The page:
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Monday, December 24, 2018

Endless Culture War

As published at Veterans Today, Unz Review, TruthSeeker and LewRockwell, 12/24/18:

In Bangkok for Miss Universe 2018, Miss Cambodia and Miss Vietnam made international news when they were idiotically mocked by Miss USA for not knowing English. The Vietnamese beauty, H’Hen Nie, is a Rade from Dak Lak, a province well-known to many American Vietnam War vets, but otherwise not often seen by foreigners. Its waterfalls and elephants don’t attract too many tourists, who prefer to crowd the beaches in Nha Trang, one province over.

Typing this, I’m lying on the floor, with mouse droppings inches from my laptop, in Dak Lak. It has been raining, often fiercely, for more than 24 hours. Outside my brownish steel doors are huge nylon sacks of plastic trash, or just trash. I’m working as a foreman at my brother-in-law’s plastic recycling plant, and living in the back of it. Tripping towards old age, I must make minimal provisions. It’s really cascading outside.

We have 30 employees, 23 women and seven men. The women’s main tasks are sorting the plastic pieces according to types and colors, and making sure no metal is left in them before they’re fed into the pelletizing machine. To remove metal, these small but tough women use a hammer or meat cleaver, mostly, but sometimes a screw driver or plier. Banging away for hours is grueling work, obviously.

Men load and unload heavy bags from trucks, operate the pelletizing machine. When men work together, even the smallest and weakest must suck it up and hump as much and as long as the rest, for to quit would be too humiliating. Sport teams, construction crews and armies all operate on this principle. Our hardiest male employee is also the shortest and scrawniest.

The women earned $6.82 a day, but their paces were slow, so now they’re paid by how many kilograms of plastic garbage they clear, which I track. Moving much faster, many routinely make more than $8.58 a day. The men are paid between $7.72 and $8.58. Around here, $6.43 daily is considered a decent wage, and most people don’t have to worry about rent, mortgage or property taxes.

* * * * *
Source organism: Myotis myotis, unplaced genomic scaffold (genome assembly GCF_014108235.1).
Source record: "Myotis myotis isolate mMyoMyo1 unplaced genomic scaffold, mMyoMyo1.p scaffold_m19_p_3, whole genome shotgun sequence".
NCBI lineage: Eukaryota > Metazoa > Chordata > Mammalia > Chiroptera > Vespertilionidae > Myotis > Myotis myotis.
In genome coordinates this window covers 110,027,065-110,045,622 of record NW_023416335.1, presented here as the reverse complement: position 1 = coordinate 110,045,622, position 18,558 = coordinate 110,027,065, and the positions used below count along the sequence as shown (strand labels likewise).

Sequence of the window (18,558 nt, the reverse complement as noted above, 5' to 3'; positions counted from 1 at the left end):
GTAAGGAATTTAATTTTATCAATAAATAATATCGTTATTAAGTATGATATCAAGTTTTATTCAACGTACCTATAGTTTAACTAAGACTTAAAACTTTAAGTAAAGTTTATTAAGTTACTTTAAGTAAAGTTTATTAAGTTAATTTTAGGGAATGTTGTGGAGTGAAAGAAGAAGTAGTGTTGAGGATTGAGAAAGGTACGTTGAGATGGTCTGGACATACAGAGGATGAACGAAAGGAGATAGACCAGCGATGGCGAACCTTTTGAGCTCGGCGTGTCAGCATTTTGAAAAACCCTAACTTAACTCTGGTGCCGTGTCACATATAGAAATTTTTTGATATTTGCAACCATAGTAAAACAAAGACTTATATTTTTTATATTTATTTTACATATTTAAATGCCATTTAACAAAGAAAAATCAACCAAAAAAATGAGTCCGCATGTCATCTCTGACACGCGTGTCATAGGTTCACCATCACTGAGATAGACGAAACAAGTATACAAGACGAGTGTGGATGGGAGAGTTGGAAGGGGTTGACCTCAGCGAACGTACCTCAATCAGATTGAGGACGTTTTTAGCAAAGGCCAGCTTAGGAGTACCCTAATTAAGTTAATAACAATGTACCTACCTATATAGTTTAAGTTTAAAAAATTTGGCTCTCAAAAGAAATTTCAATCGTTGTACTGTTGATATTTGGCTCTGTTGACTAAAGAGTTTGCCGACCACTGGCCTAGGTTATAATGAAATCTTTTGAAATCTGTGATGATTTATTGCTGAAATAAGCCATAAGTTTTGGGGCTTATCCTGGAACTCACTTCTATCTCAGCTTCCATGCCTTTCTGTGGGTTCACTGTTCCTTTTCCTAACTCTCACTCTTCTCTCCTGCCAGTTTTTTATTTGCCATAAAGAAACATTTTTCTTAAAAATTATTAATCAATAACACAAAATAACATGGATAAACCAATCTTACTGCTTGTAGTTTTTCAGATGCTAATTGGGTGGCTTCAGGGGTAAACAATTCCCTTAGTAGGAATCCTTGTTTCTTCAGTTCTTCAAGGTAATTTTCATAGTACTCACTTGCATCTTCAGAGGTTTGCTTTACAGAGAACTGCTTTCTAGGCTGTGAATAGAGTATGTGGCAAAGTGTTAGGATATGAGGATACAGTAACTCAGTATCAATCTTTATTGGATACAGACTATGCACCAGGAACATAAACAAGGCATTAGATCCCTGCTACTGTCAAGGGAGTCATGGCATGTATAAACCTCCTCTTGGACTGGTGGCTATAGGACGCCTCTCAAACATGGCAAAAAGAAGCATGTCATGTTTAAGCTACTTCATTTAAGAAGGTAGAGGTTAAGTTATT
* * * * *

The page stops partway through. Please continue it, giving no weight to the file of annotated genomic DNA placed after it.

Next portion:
The women prefer working here to the coffee plantations or lumber yards, since it's inside and requires no heavy lifting. When a Rade woman was fired for repeatedly making mistakes, she threatened to bring her entire village down to take care of our manager, but nothing came of it.

Since the temperature inside the plant ranges from cool to moderately hot, it’s odd to see all the women well-wrapped up, so that only their eyes are visible. Perhaps they’ve retained this habit from toiling outside, where the dreaded sun will turn their skin darker, which they hate.

This town, Ea Kly, has around 20,000 people. Near our recycling plant, there’s a café with hammocks, so sometimes I go there to lie down, or to type. The owner used to serve beer, but she stopped when locals kept complaining about her price of 52 cents for a can of Saigon.

She only charges 34 cents for hot coffee with condensed milk, a Vietnamese standard, but it’s never hot. In Saigon, no one would put up with this, but we’re in remote, end of the road Ea Kly, OK, so just chill. In Hanoi, too, I’ve been served tepid coffee as “hot,” so it’s sort of a northern thing. From her accent, I can immediately tell the Ea Kly lady is a northerner. Decades of hard-core Communism degraded all northern foods and drinks, so that the worst pho on earth is actually in Hanoi, its birthplace.

It took a dozen visits before I found out the lady’s specialty is rice wine, home distilled, “I had to make my own because all the suppliers I tried were so inconsistent,” for they would use cheaper ingredients, hasten the process, cut corners. Though her wine has become famous locally, she won’t sell it in bulk, for fear it will be diluted or swapped, thus ruining her reputation.

She and her husband moved to Ea Kly in 1982, and back then, the FULRO insurgents were still very active. FULRO stands for Front Unifié pour la Libération des Races Opprimées. Rade, Cham and Cambodians made up the bulk of their membership, but there were also Bahnar, Jarai and K’Ho fighters, all unified by their hatred of the Vietnamese, who had stolen their lands.

You, too, are living on stolen land, and the fact that you’re still here means your heroically murderous ancestors have wiped out plenty of people, or at least their cultures. Physical war may be sporadic, but culture war is constant, and what’s at stake, always, is self-definition. The most common, persistent and insidious war is the fight between nations, often inside the same borders, over self-definition. Countless men have been willing to die to protect their nation’s ability to define itself. If you lose sight of this objective, you’re already defeated.

The café owner’s husband tells me, “When I first moved here, the FULRO would occasionally show up to collect rice, but what they needed most were medicines. Hunger, they could handle, but not being sick in the jungle.”

“Did they kill Vietnamese civilians?”

“No, not when I was here. They were in trouble. Our government is very good at maintaining security. The FULRO were being chased around, so they couldn’t set up base camps and grow vegetables, like our soldiers did during the war. A couple of times, drunk FULRO even walked down the middle of the road, shouting, ‘We’ll take this land back!’”

“So what happened?”

“We never saw those guys again!”

“What do you mean?”

“The government got them, I’m sure. We had plants inside all the minority villages.”